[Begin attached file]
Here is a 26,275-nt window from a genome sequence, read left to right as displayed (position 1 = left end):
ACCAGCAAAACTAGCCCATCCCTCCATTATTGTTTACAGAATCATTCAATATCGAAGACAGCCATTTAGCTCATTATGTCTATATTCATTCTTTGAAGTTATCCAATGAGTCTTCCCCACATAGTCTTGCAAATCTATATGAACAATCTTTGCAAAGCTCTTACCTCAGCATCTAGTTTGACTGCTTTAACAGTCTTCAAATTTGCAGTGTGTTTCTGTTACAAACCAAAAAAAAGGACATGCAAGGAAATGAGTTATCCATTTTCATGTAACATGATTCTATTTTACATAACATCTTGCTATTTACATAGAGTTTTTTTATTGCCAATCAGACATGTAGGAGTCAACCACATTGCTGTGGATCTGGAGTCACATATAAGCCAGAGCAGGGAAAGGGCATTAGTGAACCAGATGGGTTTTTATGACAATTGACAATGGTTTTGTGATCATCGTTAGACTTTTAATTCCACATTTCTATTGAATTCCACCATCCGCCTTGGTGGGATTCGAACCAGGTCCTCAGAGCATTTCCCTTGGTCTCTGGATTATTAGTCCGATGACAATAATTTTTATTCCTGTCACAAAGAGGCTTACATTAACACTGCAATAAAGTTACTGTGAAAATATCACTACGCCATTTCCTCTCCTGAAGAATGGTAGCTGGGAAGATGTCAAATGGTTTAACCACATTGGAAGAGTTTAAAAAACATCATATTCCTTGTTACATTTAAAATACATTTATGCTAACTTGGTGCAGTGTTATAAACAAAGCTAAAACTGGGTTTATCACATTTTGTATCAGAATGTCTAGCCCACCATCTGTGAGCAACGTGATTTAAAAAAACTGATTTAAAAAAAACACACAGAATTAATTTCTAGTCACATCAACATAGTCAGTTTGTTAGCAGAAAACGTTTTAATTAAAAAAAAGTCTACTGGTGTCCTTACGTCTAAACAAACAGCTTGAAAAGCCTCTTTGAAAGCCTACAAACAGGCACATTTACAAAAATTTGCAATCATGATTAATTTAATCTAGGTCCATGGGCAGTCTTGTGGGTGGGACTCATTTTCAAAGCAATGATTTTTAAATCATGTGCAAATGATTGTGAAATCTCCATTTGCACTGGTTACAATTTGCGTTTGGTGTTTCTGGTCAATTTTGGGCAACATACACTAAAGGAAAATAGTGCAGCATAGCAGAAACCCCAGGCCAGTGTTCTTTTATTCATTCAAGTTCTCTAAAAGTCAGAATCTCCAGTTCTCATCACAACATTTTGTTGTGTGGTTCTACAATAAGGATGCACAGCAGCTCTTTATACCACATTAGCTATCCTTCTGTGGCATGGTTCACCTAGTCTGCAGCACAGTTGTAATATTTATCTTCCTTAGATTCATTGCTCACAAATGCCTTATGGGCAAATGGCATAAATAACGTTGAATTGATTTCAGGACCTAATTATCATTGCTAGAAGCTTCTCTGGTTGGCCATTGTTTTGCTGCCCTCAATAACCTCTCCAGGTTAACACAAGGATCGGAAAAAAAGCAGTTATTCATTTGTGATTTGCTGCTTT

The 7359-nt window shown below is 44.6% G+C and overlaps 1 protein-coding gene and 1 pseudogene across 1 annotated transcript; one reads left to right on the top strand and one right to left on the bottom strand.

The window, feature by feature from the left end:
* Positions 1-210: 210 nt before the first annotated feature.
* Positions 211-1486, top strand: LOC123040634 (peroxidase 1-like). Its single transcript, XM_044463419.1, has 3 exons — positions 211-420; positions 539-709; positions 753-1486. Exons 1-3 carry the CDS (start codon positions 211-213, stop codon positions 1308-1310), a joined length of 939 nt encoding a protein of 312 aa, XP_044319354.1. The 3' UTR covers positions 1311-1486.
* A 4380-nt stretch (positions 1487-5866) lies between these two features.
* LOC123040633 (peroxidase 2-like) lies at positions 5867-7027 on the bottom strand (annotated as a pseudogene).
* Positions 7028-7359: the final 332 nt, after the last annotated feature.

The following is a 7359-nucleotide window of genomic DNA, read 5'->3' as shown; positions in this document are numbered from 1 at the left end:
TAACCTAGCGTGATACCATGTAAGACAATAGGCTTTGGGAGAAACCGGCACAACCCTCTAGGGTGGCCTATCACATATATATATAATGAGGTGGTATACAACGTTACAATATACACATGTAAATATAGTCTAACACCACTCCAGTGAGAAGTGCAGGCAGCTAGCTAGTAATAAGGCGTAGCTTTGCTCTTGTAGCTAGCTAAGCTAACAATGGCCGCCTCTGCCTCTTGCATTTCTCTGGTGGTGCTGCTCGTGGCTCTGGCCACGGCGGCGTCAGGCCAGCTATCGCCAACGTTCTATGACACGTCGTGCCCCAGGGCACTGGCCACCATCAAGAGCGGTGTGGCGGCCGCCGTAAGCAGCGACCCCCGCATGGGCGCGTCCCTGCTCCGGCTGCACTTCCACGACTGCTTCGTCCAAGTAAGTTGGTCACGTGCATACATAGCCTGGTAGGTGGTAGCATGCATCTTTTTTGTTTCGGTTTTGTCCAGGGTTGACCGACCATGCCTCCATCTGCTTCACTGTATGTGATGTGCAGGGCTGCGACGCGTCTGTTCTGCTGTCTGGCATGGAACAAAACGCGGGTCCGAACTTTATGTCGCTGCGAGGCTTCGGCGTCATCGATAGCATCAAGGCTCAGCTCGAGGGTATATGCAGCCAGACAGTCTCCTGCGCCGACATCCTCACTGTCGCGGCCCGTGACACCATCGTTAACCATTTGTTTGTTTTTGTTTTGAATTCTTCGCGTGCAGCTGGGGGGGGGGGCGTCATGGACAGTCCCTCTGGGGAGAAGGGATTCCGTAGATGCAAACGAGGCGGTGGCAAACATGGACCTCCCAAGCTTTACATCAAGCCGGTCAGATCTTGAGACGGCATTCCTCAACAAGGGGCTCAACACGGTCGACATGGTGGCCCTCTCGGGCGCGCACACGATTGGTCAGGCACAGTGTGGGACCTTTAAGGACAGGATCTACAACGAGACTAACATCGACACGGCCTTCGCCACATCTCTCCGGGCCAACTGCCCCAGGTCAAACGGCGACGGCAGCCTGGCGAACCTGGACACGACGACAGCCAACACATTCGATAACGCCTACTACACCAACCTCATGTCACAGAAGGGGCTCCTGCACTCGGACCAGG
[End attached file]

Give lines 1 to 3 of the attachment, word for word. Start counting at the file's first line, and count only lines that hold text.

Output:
Here is a 26,275-nt window from a genome sequence, read left to right as displayed (position 1 = left end):
ACCAGCAAAACTAGCCCATCCCTCCATTATTGTTTACAGAATCATTCAATATCGAAGACAGCCATTTAGCTCATTATGTCTATATTCATTCTTTGAAGTTATCCAATGAGTCTTCCCCACATAGTCTTGCAAATCTATATGAACAATCTTTGCAAAGCTCTTACCTCAGCATCTAGTTTGACTGCTTTAACAGTCTTCAAATTTGCAGTGTGTTTCTGTTACAAACCAAAAAAAAGGACATGCAAGGAAATGAGTTATCCATTTTCATGTAACATGATTCTATTTTACATAACATCTTGCTATTTACATAGAGTTTTTTTATTGCCAATCAGACATGTAGGAGTCAACCACATTGCTGTGGATCTGGAGTCACATATAAGCCAGAGCAGGGAAAGGGCATTAGTGAACCAGATGGGTTTTTATGACAATTGACAATGGTTTTGTGATCATCGTTAGACTTTTAATTCCACATTTCTATTGAATTCCACCATCCGCCTTGGTGGGATTCGAACCAGGTCCTCAGAGCATTTCCCTTGGTCTCTGGATTATTAGTCCGATGACAATAATTTTTATTCCTGTCACAAAGAGGCTTACATTAACACTGCAATAAAGTTACTGTGAAAATATCACTACGCCATTTCCTCTCCTGAAGAATGGTAGCTGGGAAGATGTCAAATGGTTTAACCACATTGGAAGAGTTTAAAAAACATCATATTCCTTGTTACATTTAAAATACATTTATGCTAACTTGGTGCAGTGTTATAAACAAAGCTAAAACTGGGTTTATCACATTTTGTATCAGAATGTCTAGCCCACCATCTGTGAGCAACGTGATTTAAAAAAACTGATTTAAAAAAAACACACAGAATTAATTTCTAGTCACATCAACATAGTCAGTTTGTTAGCAGAAAACGTTTTAATTAAAAAAAAGTCTACTGGTGTCCTTACGTCTAAACAAACAGCTTGAAAAGCCTCTTTGAAAGCCTACAAACAGGCACATTTACAAAAATTTGCAATCATGATTAATTTAATCTAGGTCCATGGGCAGTCTTGTGGGTGGGACTCATTTTCAAAGCAATGATTTTTAAATCATGTGCAAATGATTGTGAAATCTCCATTTGCACTGGTTACAATTTGCGTTTGGTGTTTCTGGTCAATTTTGGGCAACATACACTAAAGGAAAATAGTGCAGCATAGCAGAAACCCCAGGCCAGTGTTCTTTTATTCATTCAAGTTCTCTAAAAGTCAGAATCTCCAGTTCTCATCACAACATTTTGTTGTGTGGTTCTACAATAAGGATGCACAGCAGCTCTTTATACCACATTAGCTATCCTTCTGTGGCATGGTTCACCTAGTCTGCAGCACAGTTGTAATATTTATCTTCCTTAGATTCATTGCTCACAAATGCCTTATGGGCAAATGGCATAAATAACGTTGAATTGATTTCAGGACCTAATTATCATTGCTAGAAGCTTCTCTGGTTGGCCATTGTTTTGCTGCCCTCAATAACCTCTCCAGGTTAACACAAGGATCGGAAAAAAAGCAGTTATTCATTTGTGATTTGCTGCTTT

The 7359-nt window shown below is 44.6% G+C and overlaps 1 protein-coding gene and 1 pseudogene across 1 annotated transcript; one reads left to right on the top strand and one right to left on the bottom strand.